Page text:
On the technical side, except for the license, nothing changes in terms of the availability and openness of Handsontable. It stays on GitHub and we will review pull requests when they appear.
However, we understand that you may not be able to use the new license. In such a case, you can purchase a commercial license or stay with Handsontable 6.2.2.
For Handsontable Pro customers, the only things that change are the GitHub repository and the NPM package name. The Handsontable Pro repository will be archived (made read-only).
Exciting times ahead
The decision announced today will allow us to focus better on the development of the product. We are securing reasonable funding for the company by making sure that commercial products are based on a commercial version of Handsontable. It is important for us to sustain the company in the long-term. We are excited to see what the future holds for us!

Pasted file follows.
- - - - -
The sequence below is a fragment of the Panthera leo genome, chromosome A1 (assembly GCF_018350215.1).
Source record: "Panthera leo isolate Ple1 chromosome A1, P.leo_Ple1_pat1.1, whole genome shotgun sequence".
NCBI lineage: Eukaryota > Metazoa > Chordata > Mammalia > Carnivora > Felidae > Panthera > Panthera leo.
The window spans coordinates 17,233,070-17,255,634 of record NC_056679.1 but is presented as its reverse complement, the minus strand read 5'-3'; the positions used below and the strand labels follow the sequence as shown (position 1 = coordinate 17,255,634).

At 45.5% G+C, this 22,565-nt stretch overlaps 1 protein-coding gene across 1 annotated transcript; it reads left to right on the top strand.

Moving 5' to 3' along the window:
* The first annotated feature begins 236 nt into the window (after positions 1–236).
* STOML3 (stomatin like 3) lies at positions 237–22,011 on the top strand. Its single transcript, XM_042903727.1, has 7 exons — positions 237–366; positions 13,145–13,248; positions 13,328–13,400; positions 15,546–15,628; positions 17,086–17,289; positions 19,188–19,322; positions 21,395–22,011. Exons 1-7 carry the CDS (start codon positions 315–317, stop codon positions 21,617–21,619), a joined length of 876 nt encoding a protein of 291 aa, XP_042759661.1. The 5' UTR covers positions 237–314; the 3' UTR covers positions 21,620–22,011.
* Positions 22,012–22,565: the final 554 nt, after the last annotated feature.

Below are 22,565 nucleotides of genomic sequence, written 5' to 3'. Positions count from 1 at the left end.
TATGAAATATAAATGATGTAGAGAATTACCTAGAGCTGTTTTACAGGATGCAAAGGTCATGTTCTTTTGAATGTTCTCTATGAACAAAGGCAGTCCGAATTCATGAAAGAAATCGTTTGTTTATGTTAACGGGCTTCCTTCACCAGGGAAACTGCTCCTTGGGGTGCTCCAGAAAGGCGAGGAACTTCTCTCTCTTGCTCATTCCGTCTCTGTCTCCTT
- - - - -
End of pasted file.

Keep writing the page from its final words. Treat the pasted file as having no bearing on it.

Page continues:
We believe in the power of authentic open source projects. We know that Handsontable wouldn’t have existed without open source libraries created by passionate developers. That is why we are excited to announce that we will be giving 1% of our monthly net profit back to open source creators. We haven’t yet decided which project to support. If you have any suggestions, please tweet them to us.
Who stands behind Handsontable
Handsontable is developed and maintained by Handsoncode, now a 14-person company which was founded by Marcin Warpechowski and Chris Spilka in 2015 in Gdynia, a charming city in northern Poland.
We are very thankful to all of our contributors, users, and customers. We are opening the second chapter in Handsontable’s history, but we know that this is only possible because of you, the people who’ve written the first chapter with us.
@MikhailTatsky a good point about the market, but it wasn't the main reason that caused this change. After all, there are a lot more competitive markets with many successful players on them. We try to focus on our own roadmap instead of chasing other companies' goals.
Cross-post from https://twitter.com/reinmarpl/status/1102563394761170944:
@Reinmar you know us and you can imagine that it wasn’t an easy or hasty decision. We put a lot of thought into that, therefore, it took us nearly a year before we finally settled on a new license in place of the MIT.